There’s no vibration motor, no speaker, no LCD display, and no frills on the NES30. It’s a box of buttons with a Bluetooth radio. The major advantage it has over other generic Bluetooth controllers, aside from its “classic” aesthetics, is that it’s quite compact. The shape of the original boxy controller fits into a pocket much more easily than any of the MOGAs, even with the stand attached. Incidentally, this is something that would have been considerably harder even with the slightly larger shape of the controller from the Super NES or Genesis.
The only cosmetic issue I have with the NES30 is the ornamental sticker on the top. The thin strip in between the start button and the bottom lip seems to be a little loose, but pressing it back down is sufficient for now. One last thing: the box that the NES30 is shipped in is decorated to look like an NES. Nice touch. The package includes a paper manual with questionable English translation and a decorative keychain.
Using The Controller
The buttons on the NES30 are excellent. The manufacturer was serious about aping Nintendo’s timeless design, and it shows. The D-pad is basically identical to Nintendo’s, perhaps with a button travel from press to click that’s a tiny bit shorter. The face buttons are exactly the same, except for the layout and the relief lettering. They’re slightly curved inwards, making it easy to give them a firm press.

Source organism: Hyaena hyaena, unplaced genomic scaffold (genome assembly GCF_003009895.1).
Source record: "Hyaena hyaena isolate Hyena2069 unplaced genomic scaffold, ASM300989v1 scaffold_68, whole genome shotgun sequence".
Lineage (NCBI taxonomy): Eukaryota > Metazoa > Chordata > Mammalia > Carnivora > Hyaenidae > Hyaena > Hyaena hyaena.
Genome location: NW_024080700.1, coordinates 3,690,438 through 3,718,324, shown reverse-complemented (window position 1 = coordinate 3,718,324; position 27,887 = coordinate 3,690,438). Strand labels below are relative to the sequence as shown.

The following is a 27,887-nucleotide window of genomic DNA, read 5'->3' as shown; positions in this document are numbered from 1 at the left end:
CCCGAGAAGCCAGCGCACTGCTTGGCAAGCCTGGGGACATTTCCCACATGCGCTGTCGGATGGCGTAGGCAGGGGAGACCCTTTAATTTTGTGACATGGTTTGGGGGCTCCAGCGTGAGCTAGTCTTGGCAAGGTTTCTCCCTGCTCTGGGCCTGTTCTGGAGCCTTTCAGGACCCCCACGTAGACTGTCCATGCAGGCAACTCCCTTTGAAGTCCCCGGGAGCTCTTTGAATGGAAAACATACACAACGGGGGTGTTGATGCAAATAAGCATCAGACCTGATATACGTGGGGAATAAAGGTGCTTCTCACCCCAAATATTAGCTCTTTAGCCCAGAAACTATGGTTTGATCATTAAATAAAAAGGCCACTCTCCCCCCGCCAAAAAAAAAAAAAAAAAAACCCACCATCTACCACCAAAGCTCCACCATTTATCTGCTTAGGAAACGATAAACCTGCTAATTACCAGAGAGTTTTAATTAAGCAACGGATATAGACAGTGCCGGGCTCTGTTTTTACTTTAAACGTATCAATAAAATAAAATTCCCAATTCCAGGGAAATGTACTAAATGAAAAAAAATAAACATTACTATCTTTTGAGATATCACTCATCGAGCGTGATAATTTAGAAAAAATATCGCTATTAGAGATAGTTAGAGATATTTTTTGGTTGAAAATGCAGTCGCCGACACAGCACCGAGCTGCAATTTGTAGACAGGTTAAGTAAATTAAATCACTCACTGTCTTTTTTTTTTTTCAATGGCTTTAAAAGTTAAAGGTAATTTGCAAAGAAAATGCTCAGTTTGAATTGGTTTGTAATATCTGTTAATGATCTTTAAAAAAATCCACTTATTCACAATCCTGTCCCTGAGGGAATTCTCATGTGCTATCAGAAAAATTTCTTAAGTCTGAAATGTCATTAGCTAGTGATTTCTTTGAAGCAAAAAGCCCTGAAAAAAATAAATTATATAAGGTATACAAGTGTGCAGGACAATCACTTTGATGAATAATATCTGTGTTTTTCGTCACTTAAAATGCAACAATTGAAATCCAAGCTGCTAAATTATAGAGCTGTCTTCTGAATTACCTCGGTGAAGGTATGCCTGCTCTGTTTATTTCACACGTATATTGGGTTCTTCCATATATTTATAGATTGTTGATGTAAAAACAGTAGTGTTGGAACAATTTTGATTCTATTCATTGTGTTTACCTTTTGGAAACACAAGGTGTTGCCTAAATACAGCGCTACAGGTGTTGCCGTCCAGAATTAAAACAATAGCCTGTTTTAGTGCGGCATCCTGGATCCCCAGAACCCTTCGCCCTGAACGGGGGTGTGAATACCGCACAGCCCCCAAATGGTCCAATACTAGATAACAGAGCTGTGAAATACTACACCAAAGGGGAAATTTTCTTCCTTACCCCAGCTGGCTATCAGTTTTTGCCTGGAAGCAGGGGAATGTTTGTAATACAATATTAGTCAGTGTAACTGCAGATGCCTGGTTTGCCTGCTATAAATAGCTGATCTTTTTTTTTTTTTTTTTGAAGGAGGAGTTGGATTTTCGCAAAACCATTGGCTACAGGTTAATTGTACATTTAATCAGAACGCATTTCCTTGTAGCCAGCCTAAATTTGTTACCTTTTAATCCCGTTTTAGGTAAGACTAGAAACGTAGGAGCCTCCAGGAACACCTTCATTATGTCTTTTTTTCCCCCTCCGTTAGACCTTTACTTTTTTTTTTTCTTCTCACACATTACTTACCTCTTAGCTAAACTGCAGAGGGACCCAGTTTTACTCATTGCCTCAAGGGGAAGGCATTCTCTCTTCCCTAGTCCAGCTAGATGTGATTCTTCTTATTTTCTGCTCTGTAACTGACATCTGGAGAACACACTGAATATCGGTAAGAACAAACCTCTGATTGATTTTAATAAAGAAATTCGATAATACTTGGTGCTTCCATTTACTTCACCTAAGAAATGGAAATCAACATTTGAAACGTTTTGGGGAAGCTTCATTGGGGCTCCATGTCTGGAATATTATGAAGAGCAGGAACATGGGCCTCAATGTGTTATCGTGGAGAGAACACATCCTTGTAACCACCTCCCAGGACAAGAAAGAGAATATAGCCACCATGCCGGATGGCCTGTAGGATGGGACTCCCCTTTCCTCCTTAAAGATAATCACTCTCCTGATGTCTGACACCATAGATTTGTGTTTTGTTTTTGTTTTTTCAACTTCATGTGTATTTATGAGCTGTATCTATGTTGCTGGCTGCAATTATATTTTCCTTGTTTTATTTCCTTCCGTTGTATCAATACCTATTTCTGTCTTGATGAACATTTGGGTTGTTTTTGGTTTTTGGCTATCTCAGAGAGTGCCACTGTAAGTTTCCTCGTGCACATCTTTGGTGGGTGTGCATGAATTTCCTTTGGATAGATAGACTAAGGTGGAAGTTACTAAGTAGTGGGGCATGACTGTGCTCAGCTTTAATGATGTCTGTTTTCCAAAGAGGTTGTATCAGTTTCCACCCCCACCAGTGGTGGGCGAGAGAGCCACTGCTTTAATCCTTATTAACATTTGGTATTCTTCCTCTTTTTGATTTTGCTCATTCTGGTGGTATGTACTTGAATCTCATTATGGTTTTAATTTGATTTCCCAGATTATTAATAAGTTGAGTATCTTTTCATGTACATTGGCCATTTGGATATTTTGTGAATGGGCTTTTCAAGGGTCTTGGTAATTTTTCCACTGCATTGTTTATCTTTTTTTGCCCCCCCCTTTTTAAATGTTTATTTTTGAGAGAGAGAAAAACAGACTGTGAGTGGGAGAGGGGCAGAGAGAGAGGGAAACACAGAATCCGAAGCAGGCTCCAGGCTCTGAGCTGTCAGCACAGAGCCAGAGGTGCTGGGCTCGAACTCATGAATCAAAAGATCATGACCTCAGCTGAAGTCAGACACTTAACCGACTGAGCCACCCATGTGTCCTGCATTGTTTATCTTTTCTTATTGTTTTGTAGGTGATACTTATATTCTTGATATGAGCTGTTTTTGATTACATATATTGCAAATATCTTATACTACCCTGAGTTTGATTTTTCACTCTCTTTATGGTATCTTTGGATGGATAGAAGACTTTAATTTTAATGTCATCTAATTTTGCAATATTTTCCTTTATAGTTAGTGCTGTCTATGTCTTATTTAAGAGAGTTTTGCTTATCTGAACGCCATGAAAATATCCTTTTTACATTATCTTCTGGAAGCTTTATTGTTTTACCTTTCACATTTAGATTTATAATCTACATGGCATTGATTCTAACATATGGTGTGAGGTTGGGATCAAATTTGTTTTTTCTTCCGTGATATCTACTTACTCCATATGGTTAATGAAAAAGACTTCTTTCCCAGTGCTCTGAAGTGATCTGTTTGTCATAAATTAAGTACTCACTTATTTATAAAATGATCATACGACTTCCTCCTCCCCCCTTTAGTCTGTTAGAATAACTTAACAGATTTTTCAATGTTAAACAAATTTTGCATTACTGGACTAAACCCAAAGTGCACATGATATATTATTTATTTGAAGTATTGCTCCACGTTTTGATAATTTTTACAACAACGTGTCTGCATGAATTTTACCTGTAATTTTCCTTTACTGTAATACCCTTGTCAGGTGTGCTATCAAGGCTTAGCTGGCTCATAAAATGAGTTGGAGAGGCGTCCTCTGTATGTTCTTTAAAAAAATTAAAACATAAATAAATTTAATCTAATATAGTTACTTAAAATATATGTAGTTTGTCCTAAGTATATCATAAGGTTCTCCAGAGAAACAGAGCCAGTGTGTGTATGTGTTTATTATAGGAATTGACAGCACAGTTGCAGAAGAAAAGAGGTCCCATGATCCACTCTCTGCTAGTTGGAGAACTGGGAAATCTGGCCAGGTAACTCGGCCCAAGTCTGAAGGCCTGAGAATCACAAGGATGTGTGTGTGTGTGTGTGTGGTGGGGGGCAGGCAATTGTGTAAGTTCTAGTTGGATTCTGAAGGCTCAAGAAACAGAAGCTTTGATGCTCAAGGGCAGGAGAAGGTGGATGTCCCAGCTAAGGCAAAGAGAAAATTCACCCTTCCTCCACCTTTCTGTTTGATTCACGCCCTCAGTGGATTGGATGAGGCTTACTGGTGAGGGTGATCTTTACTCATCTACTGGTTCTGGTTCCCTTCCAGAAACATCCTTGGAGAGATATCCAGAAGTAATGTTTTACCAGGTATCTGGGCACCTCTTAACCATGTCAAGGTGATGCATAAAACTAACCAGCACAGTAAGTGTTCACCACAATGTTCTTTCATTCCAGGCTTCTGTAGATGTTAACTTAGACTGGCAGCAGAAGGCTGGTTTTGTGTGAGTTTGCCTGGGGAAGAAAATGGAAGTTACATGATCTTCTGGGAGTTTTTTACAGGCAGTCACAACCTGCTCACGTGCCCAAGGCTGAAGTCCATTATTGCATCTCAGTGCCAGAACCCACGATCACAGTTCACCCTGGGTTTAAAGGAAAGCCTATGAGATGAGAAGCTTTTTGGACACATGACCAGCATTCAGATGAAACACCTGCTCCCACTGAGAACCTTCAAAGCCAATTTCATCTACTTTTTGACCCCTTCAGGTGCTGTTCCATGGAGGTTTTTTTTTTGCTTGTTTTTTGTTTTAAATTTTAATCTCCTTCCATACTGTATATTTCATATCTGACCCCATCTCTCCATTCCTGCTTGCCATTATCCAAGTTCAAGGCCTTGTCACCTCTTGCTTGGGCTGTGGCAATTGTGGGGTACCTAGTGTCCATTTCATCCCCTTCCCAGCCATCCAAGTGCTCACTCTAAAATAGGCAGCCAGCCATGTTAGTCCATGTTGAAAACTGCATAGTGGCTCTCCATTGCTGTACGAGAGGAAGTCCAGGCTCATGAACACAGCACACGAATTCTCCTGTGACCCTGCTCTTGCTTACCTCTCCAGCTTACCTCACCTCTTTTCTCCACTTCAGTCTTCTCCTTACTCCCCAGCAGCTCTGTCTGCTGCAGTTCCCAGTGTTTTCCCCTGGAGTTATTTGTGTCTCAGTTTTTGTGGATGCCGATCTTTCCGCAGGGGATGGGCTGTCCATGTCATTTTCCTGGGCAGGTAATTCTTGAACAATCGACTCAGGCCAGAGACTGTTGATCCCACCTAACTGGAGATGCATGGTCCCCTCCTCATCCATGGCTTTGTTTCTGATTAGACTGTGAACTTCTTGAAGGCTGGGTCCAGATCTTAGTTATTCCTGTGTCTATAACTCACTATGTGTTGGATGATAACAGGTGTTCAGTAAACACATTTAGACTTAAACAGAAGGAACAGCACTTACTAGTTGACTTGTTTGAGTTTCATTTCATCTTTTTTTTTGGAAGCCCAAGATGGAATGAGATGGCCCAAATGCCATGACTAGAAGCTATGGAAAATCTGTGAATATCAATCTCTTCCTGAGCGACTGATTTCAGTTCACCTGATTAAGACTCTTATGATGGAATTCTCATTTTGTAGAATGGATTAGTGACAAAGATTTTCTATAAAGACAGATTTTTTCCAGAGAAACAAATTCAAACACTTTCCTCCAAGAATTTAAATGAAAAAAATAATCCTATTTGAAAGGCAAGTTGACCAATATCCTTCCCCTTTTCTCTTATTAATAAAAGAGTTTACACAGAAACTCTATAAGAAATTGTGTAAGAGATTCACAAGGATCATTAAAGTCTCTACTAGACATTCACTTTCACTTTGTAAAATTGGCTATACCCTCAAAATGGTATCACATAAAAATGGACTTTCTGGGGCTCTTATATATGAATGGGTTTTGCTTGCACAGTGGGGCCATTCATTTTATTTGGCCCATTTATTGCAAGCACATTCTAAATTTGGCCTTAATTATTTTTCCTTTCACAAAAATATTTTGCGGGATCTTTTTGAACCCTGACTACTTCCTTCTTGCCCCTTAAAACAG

The trigger buttons are pretty small for any controller. While they’re quite springy and responsive, their size and squared shape makes them impractical for anything more than a quick tap or hold. Unlike the shoulder buttons on full-sized controllers like the Dual Shock and later, they’re not suitable for extended use as a virtual gas pedal or gun trigger. That said, I haven’t actually seen a game that defaults to that kind of configuration, so it hasn’t been an issue.
Ergonomically, the NES30 fares better than you might expect from a hunk of plastic the size and shape of a pack of cigarettes. With my index fingers “clawed” around the trigger buttons and my middle fingers providing support, I was able to play comfortably for an hour or more. Of course it’s not as nice as the flowing curves of modern controllers, or even something like the MOGA Pocket, but for something this small, it suffices.